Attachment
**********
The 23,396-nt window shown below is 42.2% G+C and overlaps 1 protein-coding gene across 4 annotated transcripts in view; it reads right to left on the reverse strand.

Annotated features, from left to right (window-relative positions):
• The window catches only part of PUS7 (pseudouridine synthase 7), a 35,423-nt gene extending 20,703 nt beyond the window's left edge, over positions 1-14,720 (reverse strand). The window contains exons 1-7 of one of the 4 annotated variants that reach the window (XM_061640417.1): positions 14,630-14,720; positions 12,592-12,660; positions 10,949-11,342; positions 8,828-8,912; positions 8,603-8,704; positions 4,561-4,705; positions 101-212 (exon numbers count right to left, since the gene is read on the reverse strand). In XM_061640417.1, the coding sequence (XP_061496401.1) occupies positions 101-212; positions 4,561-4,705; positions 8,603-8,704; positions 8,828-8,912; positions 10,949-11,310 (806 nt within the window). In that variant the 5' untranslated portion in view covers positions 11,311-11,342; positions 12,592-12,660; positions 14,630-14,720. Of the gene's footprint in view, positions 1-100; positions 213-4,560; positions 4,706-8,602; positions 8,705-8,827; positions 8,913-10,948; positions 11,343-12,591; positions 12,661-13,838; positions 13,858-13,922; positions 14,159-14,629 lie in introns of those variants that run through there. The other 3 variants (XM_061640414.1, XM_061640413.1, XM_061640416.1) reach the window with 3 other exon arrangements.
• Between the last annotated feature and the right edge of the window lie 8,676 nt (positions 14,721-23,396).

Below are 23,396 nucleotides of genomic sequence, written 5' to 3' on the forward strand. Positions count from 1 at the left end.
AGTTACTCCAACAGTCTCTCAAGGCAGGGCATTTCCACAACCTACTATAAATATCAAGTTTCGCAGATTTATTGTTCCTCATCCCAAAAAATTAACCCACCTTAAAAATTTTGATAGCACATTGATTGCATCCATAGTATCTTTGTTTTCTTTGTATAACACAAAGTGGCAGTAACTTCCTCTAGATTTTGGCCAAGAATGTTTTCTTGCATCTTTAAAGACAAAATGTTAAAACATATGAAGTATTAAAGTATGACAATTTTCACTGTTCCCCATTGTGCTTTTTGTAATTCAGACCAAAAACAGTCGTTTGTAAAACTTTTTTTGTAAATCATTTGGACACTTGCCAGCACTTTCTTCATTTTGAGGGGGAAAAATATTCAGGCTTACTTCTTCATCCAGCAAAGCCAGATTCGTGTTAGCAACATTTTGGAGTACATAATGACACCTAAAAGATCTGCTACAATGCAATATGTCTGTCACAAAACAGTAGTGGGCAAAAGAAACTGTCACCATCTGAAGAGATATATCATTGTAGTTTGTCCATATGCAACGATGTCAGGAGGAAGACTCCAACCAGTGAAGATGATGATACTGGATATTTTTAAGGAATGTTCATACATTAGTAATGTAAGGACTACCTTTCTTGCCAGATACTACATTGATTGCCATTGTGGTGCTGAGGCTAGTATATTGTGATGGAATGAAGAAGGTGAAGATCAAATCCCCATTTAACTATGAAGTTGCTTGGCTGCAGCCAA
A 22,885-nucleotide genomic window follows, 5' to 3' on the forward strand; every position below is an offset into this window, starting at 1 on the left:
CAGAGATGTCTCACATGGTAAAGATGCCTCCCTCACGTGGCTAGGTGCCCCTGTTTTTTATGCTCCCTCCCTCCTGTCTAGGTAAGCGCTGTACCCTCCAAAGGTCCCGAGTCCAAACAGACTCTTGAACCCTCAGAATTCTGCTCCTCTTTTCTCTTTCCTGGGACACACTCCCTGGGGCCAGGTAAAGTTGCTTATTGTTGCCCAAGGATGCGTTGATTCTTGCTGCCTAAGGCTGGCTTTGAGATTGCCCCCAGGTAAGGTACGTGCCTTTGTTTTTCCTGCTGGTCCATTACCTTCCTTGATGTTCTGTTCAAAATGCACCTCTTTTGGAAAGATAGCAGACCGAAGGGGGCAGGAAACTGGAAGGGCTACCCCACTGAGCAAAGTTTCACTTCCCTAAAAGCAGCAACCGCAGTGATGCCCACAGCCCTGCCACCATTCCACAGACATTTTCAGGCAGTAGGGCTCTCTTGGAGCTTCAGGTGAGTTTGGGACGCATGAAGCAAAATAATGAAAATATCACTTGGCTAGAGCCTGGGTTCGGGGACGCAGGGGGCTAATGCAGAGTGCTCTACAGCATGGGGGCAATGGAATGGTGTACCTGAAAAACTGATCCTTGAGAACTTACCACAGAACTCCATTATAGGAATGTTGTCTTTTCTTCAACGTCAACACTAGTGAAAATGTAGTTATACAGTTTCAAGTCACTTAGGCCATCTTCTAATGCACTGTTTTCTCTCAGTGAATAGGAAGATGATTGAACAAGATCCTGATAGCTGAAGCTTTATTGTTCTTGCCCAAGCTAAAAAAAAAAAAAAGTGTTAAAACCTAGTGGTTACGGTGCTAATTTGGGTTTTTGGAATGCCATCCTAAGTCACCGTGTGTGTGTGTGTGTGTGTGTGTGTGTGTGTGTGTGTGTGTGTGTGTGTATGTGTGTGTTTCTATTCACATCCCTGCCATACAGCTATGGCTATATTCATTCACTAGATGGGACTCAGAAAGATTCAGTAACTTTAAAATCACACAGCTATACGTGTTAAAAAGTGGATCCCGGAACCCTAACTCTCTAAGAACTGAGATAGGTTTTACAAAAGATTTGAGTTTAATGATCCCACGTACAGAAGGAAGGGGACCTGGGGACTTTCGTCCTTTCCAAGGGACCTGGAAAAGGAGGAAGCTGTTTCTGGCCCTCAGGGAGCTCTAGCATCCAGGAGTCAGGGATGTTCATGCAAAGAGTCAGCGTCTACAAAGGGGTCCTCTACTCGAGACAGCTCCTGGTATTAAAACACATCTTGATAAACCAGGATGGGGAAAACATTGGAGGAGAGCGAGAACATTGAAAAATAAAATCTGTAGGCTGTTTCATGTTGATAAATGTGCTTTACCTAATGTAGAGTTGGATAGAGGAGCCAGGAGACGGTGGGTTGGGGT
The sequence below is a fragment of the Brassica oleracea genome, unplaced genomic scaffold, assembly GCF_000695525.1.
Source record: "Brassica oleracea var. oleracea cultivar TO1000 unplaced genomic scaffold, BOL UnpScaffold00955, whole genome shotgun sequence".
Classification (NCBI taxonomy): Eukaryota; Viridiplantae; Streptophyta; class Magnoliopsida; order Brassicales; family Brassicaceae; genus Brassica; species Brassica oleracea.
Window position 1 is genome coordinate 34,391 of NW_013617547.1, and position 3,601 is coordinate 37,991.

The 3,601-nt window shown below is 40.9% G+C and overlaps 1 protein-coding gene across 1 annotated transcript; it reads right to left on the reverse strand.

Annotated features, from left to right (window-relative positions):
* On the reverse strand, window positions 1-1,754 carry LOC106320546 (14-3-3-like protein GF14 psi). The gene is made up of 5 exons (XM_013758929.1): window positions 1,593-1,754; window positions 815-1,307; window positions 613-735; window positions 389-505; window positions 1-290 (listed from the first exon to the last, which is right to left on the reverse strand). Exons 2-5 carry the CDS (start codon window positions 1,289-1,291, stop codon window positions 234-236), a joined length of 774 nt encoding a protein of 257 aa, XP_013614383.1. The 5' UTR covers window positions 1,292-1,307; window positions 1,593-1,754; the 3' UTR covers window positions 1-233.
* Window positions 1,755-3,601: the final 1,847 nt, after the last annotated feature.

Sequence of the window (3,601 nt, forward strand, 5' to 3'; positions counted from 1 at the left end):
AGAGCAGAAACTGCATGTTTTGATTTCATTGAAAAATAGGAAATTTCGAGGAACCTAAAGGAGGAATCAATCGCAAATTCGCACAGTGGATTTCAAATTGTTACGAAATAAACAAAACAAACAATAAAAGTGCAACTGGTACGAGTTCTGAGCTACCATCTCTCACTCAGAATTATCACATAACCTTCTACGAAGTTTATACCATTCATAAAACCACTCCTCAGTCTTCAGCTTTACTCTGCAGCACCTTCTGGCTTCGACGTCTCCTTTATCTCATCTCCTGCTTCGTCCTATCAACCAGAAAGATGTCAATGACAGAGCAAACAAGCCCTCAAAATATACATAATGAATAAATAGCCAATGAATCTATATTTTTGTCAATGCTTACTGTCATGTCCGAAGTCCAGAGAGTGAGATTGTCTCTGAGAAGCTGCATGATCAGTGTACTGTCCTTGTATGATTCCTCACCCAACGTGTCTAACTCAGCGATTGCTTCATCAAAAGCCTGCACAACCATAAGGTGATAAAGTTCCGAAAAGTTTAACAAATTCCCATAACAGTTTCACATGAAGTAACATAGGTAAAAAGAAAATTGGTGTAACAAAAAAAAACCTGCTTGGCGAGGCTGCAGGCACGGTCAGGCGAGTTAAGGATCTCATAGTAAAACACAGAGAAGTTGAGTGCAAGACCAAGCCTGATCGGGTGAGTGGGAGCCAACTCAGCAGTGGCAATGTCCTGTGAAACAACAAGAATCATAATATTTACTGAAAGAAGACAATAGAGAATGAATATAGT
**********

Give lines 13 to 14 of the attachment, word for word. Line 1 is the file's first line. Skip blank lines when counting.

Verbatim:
The 3,601-nt window shown below is 40.9% G+C and overlaps 1 protein-coding gene across 1 annotated transcript; it reads right to left on the reverse strand.

Annotated features, from left to right (window-relative positions):